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Eric: somehow DJC's answer reminded me of this story about a guy giving a talk that consisted only of a long division (maybe the factorization of the 6th or 7th Fermat "prime"?). I have no idea where I picked this up and how I could find out about it. Do you happen to know where this might come from? – t.b. Jul 20 '11 at 23:06
Characterize the elements of $C(n)$ is equivalent to characterize the elements of $\mathbb{N}\setminus C(n)$. And what about this? Exist references to this explicit problem? – leo Jul 20 '11 at 23:07
@Theo: I have heard the same story! I remember who told it to me, (a graduate student) but I don't remember a source... – Eric Naslund Jul 20 '11 at 23:19
@Theo: Frank Nelson Cole in 1903 for $2^{67}-1$, which is a Mersenne number not a Fermat number. – Henry Jul 20 '11 at 23:30
@Henry: Thanks a lot for that! – t.b. Jul 20 '11 at 23:32

Note that the smallest counterexample is easily verified by hand in a minute or so:

$\rm\ mod\ 29:\ \ 12\:!\ =\ (4\cdot 7)\ (3\cdot 10)\ (5\cdot 6)\ (8\cdot 11)\ (2\cdot 12\cdot 9)\ \equiv\: -1\cdot 1^3\cdot 8\cdot (3\cdot 9)\ \equiv\ 16$

Thus $\rm\ 12!+13\ \equiv\ 16+13\ \equiv\ 0\ \ (mod\ 29)$

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One reason your professors might have smiled at you is that

$$ C(n) = C(0) - n, $$

where $C(0) = \{m \in \mathbb N: m \text{ is composite} \}$. So characterizing $C(n)$ reduces to characterizing $C(0)$, which in turn reduces to characterizing the set of primes $\mathbb N \setminus C(0)$.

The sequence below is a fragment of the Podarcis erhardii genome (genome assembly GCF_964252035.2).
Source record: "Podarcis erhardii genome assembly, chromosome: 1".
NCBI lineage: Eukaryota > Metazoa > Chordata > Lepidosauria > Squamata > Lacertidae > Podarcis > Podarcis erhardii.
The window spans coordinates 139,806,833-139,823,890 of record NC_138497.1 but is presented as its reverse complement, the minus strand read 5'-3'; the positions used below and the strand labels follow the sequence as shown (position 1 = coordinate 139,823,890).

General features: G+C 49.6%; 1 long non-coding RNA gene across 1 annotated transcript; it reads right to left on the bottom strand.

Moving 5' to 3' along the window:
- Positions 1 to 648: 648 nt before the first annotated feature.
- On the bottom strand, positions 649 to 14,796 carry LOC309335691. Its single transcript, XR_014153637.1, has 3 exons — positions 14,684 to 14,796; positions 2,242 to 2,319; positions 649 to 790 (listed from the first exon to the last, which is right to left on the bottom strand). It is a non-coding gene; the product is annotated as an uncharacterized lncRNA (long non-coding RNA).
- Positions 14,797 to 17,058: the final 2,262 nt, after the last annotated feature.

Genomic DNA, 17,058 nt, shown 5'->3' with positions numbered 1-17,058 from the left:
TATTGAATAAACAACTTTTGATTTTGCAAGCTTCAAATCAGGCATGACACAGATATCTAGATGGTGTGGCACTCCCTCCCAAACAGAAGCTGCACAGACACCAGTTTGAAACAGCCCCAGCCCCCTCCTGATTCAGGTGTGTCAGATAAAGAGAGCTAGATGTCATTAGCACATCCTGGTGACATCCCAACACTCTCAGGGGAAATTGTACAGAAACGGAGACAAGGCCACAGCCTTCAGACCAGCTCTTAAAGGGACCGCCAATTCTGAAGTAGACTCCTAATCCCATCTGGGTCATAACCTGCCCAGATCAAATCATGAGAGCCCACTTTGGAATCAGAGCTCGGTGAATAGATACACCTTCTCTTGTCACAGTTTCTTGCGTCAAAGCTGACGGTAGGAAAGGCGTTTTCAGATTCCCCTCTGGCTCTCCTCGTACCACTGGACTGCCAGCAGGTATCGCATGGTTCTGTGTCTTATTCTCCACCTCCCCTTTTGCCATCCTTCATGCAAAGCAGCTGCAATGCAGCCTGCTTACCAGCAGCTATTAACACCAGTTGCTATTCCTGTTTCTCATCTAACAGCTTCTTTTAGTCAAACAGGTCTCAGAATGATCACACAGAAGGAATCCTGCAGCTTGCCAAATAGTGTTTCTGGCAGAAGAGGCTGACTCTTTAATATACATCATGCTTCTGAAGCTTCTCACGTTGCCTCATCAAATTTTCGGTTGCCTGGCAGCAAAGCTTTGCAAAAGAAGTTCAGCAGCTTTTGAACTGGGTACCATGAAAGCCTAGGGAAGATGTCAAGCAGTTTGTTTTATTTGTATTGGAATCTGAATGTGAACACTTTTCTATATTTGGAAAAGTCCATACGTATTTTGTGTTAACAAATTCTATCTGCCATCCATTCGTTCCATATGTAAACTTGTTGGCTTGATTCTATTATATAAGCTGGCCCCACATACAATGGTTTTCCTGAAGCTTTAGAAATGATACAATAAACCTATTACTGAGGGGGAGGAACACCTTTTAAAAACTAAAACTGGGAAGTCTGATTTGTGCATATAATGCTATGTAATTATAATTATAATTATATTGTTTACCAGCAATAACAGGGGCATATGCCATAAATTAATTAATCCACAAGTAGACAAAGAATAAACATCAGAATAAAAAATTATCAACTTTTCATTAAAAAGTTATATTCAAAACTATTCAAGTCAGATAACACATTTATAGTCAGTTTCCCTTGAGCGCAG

(Well, okay, technically $C(n) = (C(0) - n) \cap \mathbb N$ as you've defined it, but cutting off the negative part of the set doesn't make any fundamental difference.)

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Yes, it is true. Thank you . Now this make me think that my question is too simple, maybe all this is not worth. – leo Jul 24 '11 at 18:58

I've verified with Python (using Miller-Rabin) that the only numbers it works for less than 300 are 1, 2, 3, 5, 7, 11 and 53. That's it.

So unfortunately, it rarely works at all but this is true of almost every formula designed to generate large primes. Primes are possibly the most mysterious and unpredictable objects in mathematics. You probably know of Fermat and Mersenne numbers which are ideal to discover really large primes BUT not because they're dense in primes (which they aren't in the long run) but because they're in a format suitable for efficient computer algorithms.

Long ago, I had a short-lived theory that $|p_{n+1}^2-p_n!?|$ was always prime, where $p_n$ is the n-th prime and $p_n!?$ is the product of the first n primes... It's easy to prove it works if it's positive (without the absolute value) but that doesn't last long :(

Don't give up though, try to see if the factors have a pattern and then prove it. Cut things down (the same way you showed that n has to be prime) if that makes sense. As for C(n), it's as hard as understanding the primes themselves like @Ilmari and @Eric have said. You might be interested in looking at primes in other rings or in certain modulo classes...

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1 – JavaMan Jul 28 '11 at 16:00
Thanks, I wonder if there are any more at all then! – user826788 Jul 29 '11 at 7:27
@user826788: thanks a lot – leo Sep 25 '11 at 3:10